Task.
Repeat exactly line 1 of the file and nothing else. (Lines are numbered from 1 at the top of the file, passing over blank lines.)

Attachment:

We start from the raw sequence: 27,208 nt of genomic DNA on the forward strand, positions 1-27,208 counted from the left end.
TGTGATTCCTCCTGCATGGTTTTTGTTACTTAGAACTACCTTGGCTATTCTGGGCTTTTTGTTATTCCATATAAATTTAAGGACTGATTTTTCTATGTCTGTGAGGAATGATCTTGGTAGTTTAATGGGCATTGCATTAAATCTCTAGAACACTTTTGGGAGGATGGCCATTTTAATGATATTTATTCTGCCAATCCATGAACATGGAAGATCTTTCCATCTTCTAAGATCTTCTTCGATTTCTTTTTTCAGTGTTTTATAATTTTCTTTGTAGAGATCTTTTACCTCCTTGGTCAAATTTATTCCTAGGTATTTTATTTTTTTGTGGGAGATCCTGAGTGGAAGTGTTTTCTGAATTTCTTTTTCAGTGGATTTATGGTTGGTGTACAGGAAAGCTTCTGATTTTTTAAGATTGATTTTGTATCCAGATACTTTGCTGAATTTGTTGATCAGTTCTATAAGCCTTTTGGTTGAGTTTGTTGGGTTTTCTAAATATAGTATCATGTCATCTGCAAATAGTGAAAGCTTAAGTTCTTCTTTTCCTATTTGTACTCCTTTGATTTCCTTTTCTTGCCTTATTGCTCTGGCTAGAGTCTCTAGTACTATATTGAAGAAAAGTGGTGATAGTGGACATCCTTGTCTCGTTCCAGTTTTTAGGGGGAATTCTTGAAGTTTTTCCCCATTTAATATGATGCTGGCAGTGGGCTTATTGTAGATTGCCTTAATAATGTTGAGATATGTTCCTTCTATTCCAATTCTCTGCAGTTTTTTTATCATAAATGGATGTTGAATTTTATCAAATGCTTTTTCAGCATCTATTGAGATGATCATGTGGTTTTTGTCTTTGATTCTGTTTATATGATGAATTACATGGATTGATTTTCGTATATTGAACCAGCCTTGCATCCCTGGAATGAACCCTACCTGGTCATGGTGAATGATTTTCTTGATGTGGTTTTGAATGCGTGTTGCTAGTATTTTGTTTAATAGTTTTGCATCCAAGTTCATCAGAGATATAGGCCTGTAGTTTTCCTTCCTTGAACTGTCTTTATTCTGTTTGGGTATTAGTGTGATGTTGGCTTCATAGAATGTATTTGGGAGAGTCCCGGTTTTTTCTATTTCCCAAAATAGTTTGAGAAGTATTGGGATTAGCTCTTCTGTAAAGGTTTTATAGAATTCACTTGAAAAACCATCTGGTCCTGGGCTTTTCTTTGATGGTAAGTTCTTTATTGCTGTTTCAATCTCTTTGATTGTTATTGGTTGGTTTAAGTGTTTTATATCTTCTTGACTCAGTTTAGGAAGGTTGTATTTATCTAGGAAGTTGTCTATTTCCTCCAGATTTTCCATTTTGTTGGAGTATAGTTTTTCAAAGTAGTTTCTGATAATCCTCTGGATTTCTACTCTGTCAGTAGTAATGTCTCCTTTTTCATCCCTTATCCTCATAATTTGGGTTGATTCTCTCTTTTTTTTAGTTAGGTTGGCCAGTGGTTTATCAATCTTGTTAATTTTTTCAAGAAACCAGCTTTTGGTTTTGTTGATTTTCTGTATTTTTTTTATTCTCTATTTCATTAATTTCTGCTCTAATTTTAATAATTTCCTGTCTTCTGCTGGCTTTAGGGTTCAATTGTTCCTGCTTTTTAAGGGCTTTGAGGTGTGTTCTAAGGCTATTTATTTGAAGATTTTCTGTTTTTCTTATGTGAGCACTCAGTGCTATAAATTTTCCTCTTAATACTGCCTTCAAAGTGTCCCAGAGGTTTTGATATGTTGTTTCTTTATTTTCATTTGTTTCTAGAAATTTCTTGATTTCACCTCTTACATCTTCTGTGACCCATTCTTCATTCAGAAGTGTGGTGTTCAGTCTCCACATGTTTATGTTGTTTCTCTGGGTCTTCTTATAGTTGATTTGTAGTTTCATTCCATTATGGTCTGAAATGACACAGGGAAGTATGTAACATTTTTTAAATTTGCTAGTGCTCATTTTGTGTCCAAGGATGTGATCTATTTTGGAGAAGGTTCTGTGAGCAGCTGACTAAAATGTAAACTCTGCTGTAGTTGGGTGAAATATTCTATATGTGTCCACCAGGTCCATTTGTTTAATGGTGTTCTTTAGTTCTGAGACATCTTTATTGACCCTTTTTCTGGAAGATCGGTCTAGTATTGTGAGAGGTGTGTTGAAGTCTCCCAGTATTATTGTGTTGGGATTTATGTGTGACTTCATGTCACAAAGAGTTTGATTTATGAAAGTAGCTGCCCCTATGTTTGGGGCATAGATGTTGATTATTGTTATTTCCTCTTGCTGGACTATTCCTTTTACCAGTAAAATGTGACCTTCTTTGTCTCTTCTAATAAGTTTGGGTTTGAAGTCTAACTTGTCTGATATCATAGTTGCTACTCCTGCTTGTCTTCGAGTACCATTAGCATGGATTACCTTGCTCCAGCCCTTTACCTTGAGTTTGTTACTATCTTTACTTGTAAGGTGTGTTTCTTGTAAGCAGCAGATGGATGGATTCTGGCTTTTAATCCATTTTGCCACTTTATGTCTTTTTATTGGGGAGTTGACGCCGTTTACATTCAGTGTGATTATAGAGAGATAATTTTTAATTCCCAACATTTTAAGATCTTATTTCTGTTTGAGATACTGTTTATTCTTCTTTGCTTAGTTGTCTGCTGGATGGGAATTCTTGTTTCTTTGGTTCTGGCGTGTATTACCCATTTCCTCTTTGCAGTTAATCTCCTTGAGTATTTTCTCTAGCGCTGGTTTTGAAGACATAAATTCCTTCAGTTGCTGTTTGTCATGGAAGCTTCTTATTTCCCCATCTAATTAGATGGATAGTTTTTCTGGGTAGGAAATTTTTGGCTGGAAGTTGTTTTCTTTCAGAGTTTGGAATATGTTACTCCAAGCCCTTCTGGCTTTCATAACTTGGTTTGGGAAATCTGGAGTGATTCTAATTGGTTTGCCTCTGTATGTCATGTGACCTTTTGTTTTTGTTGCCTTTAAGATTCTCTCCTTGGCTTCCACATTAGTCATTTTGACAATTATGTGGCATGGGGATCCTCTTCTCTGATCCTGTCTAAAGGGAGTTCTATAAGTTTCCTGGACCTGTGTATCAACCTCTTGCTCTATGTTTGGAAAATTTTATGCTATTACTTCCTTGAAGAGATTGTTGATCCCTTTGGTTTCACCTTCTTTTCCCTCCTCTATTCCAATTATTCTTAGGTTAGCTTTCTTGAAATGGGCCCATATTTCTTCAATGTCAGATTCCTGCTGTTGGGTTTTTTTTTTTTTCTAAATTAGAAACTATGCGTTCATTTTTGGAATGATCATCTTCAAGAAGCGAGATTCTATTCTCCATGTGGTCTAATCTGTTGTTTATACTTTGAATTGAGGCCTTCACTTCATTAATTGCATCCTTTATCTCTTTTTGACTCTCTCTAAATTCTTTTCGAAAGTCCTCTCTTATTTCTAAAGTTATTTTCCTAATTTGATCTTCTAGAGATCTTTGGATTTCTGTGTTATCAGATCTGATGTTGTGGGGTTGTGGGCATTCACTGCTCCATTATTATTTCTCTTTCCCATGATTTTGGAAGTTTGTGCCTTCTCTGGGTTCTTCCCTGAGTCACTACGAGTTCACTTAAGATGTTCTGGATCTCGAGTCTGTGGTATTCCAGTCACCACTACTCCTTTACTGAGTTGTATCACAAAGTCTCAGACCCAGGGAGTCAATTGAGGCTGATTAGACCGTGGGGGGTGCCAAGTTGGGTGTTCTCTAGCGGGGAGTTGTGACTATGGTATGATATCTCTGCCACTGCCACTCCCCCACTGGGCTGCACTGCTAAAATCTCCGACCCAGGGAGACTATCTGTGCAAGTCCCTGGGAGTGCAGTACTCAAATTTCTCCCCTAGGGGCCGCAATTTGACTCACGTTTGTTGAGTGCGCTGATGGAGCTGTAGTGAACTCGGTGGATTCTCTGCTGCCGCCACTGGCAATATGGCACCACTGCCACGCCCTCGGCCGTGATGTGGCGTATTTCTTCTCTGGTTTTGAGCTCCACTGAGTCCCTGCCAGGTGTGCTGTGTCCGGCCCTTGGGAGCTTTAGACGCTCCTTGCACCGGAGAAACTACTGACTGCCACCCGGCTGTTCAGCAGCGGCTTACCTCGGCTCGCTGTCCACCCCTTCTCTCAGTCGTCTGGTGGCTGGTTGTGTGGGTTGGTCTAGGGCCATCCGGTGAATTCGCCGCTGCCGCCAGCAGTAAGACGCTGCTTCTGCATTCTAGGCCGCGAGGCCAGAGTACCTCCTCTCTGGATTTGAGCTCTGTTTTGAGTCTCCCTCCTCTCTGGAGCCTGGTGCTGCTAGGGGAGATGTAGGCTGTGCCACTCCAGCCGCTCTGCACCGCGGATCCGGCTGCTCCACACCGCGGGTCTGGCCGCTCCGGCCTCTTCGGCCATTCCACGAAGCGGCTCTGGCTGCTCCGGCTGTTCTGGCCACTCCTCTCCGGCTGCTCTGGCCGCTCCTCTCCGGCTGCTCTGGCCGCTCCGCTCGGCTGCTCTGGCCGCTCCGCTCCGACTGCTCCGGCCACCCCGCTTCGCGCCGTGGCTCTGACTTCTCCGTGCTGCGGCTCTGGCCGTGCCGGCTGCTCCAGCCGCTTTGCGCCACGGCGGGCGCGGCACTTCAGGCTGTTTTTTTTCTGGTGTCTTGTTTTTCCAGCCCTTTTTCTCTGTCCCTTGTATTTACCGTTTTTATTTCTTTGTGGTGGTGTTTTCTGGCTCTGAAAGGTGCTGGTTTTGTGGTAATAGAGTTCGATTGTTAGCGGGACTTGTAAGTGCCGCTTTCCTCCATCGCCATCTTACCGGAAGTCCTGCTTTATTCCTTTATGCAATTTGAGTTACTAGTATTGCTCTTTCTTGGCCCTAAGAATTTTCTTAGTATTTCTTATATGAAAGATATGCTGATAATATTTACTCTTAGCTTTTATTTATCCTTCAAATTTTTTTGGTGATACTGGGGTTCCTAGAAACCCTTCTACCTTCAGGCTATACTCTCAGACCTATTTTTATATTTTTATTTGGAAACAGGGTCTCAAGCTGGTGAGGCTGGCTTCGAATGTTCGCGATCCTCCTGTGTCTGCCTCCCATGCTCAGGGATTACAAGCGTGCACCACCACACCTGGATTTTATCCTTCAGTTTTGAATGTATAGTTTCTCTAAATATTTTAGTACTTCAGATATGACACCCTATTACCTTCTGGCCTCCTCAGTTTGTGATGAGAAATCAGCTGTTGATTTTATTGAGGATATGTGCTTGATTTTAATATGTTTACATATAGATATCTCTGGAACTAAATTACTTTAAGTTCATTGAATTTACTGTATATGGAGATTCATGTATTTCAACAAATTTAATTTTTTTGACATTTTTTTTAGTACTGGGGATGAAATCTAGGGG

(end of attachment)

We start from the raw sequence: 27,208 nt of genomic DNA on the forward strand, positions 1-27,208 counted from the left end.